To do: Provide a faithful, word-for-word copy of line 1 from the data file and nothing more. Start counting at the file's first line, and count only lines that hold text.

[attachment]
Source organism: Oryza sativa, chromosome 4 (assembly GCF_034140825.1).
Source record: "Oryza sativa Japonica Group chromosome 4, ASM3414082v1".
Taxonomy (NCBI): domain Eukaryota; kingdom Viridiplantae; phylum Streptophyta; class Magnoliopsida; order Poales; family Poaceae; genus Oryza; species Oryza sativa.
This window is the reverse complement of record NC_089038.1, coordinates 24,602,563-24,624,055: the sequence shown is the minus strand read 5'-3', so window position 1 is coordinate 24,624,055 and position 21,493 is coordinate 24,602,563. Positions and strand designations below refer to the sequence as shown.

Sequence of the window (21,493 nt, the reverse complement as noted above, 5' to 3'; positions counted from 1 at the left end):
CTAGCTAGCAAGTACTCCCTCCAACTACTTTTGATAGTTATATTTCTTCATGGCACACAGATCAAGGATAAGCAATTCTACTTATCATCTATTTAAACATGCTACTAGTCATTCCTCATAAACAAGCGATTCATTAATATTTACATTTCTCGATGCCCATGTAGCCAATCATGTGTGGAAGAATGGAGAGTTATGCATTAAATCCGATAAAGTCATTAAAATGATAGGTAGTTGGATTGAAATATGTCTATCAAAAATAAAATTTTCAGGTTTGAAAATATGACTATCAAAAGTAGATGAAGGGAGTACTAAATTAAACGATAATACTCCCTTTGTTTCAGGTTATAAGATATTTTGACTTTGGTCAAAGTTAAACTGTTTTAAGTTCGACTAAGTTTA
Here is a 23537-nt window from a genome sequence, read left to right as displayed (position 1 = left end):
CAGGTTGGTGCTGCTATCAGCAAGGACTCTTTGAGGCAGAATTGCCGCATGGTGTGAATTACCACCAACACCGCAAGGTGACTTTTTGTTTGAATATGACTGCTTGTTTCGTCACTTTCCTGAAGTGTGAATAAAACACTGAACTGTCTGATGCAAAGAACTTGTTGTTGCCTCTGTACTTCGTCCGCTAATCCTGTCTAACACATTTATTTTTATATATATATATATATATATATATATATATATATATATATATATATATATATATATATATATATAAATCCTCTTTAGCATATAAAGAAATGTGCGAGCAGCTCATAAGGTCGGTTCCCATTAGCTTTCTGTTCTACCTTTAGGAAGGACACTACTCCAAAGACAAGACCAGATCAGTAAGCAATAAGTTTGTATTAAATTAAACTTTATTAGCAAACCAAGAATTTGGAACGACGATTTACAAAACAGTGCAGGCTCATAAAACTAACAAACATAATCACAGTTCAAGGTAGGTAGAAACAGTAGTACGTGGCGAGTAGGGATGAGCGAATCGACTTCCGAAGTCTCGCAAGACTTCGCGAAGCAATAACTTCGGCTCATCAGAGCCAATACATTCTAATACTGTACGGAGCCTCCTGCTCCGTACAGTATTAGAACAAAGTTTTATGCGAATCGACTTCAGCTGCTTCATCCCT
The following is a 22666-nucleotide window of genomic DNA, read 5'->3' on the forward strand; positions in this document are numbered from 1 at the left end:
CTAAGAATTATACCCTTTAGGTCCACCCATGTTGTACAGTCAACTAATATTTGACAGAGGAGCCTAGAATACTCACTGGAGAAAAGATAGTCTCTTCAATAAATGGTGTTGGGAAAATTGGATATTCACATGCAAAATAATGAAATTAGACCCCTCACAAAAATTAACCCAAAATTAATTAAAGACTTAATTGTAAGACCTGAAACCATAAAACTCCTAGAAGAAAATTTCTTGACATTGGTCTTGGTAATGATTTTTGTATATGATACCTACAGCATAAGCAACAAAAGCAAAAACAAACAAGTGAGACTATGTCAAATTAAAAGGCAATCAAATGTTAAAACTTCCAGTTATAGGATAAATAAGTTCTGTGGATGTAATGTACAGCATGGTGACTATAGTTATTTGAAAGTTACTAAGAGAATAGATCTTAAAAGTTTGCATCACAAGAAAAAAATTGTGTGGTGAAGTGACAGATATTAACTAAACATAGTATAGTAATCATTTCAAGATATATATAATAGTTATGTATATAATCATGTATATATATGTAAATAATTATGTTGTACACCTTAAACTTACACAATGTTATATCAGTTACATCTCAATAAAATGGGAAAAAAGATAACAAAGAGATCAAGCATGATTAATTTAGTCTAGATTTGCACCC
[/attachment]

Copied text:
Source organism: Oryza sativa, chromosome 4 (assembly GCF_034140825.1).